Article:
Lack of government oversight, unknown health risks, unintended consequences, and consumers left in the dark—these are recurring themes in the unfolding narrative about the Wild West of genetic engineering experimentation that is galloping toward a store near you.

A GMO by Any Other Name . . .

Synthetic biology, CRISPR, gene editing, gene silencing: These terms describe the new iteration of genetically engineered crops, food animals, and ingredients that companies are sneaking into products as fast as they can get away with it.

The old method of genetic engineering, called transgenics, involves transferring genes from one species to another (or within a species). With the new genetic engineering methods—what some environmental groups call GMOs 2.0—companies are tampering with nature in new and possibly riskier ways. They can delete genes, turn genes on or off, or even create whole new DNA sequences on a computer. All these new techniques are GMOs in the way consumers and the U.S. Patent Office consider them to be DNA is altered in labs in ways that can’t occur in nature, and used to make products that can be patented.

There are a few basic types of GMOs 2.0

1. Synthetic biology GMOs involve changing or creating DNA to artificially synthesize compounds rather than extract them from natural sources. Examples include genetically engineering yeast or algae to create flavors such as vanillin, stevia, and citrus, or fragrances like patchouli, rose oil, and clearwood—all of which may already be in products.

Some companies are touting lab-grown ingredients as a solution for sustainability. But the devil is in the details that companies are not disclosing. What are the feedstocks? Some synthetic biology products depend on sugar from chemical-intensive monocultures or other polluting feedstocks such as fracked gas. There are also concerns that engineered algae could escape into the environment and become living pollution.

And what is the impact on farmers who depend on sustainably grown crops? Farmers around the world are worried that lab-grown substitutes, falsely marketed as “natural,” could put them out of business. For generations, farmers in Mexico, Madagascar, Africa, and Paraguay have cultivated natural and organic vanilla, shea butter, stevia. In Haiti, farming vetiver grass for perfume oil supports up to 60,000 small growers, helping to bolster an economy ravaged by earthquakes and storms. Does it make sense to move this economic engine to South San Francisco and feed factoryfarmed sugar to yeast to make cheaper vetiver? Who will benefit, and who will lose out, in the high-tech crop revolution?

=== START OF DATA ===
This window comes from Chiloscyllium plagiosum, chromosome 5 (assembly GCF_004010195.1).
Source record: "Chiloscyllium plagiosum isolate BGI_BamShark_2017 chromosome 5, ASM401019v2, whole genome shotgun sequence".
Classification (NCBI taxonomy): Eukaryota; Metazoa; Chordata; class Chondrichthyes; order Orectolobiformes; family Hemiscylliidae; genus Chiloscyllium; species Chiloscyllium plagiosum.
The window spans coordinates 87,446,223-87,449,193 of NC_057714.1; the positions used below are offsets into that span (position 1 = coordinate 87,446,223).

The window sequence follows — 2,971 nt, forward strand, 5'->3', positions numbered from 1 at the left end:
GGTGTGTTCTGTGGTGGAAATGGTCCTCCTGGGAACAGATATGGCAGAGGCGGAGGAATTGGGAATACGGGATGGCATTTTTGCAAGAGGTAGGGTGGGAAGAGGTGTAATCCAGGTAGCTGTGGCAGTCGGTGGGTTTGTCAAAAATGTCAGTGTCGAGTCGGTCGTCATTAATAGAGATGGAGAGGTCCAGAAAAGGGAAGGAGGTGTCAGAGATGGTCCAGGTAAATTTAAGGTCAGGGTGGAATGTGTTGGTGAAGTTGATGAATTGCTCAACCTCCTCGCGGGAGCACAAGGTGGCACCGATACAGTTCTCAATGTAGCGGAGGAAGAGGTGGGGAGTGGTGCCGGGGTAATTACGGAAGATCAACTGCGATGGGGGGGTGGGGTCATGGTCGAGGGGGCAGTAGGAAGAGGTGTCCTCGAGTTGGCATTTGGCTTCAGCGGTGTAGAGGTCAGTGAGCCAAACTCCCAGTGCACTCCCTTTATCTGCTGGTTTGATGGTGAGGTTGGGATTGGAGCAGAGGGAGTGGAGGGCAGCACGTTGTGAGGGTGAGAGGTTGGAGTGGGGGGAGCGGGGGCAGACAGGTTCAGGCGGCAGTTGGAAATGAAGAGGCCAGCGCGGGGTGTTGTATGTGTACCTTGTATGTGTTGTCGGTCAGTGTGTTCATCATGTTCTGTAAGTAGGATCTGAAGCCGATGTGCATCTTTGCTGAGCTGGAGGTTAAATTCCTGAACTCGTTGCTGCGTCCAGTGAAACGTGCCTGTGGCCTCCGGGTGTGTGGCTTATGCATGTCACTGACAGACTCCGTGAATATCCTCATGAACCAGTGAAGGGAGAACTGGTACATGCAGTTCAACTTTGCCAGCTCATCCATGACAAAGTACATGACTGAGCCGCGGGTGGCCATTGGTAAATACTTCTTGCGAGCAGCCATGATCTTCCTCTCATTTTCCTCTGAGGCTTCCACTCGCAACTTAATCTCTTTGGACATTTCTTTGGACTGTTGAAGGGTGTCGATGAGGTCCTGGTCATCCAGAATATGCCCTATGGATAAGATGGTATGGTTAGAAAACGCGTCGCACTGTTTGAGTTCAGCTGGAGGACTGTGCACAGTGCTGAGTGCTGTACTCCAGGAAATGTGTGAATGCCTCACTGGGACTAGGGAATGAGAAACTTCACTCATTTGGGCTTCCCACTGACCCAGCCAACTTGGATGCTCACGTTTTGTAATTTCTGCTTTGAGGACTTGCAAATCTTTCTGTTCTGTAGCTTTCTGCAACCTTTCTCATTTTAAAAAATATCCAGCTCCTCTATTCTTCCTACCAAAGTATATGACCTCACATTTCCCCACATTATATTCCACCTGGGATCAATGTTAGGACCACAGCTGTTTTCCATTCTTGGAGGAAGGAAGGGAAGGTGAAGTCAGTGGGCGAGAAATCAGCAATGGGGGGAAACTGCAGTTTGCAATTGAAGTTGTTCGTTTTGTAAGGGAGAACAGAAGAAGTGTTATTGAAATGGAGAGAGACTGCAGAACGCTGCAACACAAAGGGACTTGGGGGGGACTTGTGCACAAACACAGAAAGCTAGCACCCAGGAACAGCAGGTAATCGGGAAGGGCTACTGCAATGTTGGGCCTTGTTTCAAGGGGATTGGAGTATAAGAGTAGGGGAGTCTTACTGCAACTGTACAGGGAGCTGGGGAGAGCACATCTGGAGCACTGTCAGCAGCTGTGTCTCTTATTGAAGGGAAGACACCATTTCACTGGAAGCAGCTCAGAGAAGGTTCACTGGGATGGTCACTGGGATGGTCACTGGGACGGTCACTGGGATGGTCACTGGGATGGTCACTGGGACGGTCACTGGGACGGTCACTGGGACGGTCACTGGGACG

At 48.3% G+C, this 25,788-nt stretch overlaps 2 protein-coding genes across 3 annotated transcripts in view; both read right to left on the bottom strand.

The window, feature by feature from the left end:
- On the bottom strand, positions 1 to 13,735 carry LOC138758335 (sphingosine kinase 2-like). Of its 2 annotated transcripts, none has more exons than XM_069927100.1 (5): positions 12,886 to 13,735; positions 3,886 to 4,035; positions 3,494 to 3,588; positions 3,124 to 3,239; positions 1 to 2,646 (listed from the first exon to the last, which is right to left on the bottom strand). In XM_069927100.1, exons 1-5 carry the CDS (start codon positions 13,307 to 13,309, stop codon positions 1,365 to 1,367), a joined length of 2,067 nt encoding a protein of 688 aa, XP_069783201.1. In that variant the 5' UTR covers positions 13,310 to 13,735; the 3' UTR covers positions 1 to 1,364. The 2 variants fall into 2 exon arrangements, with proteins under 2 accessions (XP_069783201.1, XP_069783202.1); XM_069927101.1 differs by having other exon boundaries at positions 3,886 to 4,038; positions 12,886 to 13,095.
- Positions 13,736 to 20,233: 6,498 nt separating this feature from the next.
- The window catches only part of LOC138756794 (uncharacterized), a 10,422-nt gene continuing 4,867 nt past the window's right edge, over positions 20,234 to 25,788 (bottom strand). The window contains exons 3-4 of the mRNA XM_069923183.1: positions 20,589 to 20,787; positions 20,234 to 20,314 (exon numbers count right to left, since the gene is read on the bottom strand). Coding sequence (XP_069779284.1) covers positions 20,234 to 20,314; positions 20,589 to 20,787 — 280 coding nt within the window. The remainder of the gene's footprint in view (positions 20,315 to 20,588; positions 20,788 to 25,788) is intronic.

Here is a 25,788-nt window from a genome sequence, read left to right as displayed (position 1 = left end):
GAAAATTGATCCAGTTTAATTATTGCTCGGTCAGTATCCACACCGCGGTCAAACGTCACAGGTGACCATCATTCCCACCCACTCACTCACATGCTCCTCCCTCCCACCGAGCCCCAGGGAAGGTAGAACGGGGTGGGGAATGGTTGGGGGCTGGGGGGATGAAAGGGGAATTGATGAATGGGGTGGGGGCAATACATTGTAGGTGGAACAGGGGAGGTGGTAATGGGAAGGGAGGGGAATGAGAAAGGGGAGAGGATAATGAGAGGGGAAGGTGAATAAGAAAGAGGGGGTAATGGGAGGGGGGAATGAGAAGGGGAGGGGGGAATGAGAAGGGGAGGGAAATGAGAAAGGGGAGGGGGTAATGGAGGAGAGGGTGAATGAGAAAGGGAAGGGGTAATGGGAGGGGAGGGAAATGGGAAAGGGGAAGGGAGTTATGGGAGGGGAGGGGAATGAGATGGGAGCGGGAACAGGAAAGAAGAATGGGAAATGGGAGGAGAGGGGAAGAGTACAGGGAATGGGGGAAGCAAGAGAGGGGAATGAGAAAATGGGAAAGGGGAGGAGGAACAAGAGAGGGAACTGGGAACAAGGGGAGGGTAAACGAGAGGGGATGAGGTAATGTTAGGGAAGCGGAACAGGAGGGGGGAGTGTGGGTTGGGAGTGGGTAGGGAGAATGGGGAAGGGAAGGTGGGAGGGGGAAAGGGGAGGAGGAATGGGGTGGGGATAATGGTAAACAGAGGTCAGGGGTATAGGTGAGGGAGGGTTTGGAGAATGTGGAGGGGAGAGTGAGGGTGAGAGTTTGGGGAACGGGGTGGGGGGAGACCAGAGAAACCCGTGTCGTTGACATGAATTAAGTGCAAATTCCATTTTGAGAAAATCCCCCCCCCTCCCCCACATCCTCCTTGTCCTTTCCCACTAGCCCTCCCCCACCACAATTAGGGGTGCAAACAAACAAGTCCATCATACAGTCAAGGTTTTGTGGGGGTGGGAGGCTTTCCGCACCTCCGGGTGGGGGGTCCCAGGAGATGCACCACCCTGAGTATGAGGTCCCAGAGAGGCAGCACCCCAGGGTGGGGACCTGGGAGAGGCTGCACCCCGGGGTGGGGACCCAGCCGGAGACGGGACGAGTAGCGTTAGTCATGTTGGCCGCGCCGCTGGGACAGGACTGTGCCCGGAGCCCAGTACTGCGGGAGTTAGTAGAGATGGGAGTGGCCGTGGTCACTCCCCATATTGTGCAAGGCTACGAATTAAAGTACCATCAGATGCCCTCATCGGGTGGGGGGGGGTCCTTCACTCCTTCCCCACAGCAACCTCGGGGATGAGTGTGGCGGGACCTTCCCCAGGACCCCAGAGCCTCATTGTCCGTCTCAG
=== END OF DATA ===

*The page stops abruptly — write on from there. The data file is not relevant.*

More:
2. Genetically engineered fish and animals: Dehorned cattle, naturally castrated pigs, and chicken eggs engineered to contain a pharmaceutical agent are all in the genetic experimentation pipeline. An all-male “terminator cattle” project—with the code name “Boys Only”—aims to create a bull that will father only male offspring, thereby “skewing the odds toward maleness and making the (meat) industry more efficient,” reported MIT Technology Review.

What could go wrong?

The only GMO animal on the market so far is the AquaAdvantage salmon, engineered with the genes of an eel, via transgenics, to grow faster. The fish is already being sold in Canada, but the company won’t say where, and US sales are held up due to “labeling complications.” The urge for secrecy makes sense from a sales perspective: Seventy-five percent of respondents in a 2013 New York Times poll said they would not eat GMO fish, and about two-thirds said they would not eat meat that had been genetically modified.

gmo apples

Gene silencing techniques such as RNA interference (RNAi) can turn genes off to create particular traits. The non-browning Arctic Apple was engineered with RNAi to turn down the expression of genes that cause apples to turn brown and mushy. As the company explains on its website, “When the apple is bitten, sliced, or otherwise bruised . . . no yucky brown apple left behind.” Are consumers actually asking for this trait? Ready or not, here it comes. The first GMO Arctic Apple, a Golden Delicious, began heading for test markets in the Midwest last month. Nobody is saying exactly where the apples are landing, but they won’t be labeled GMO.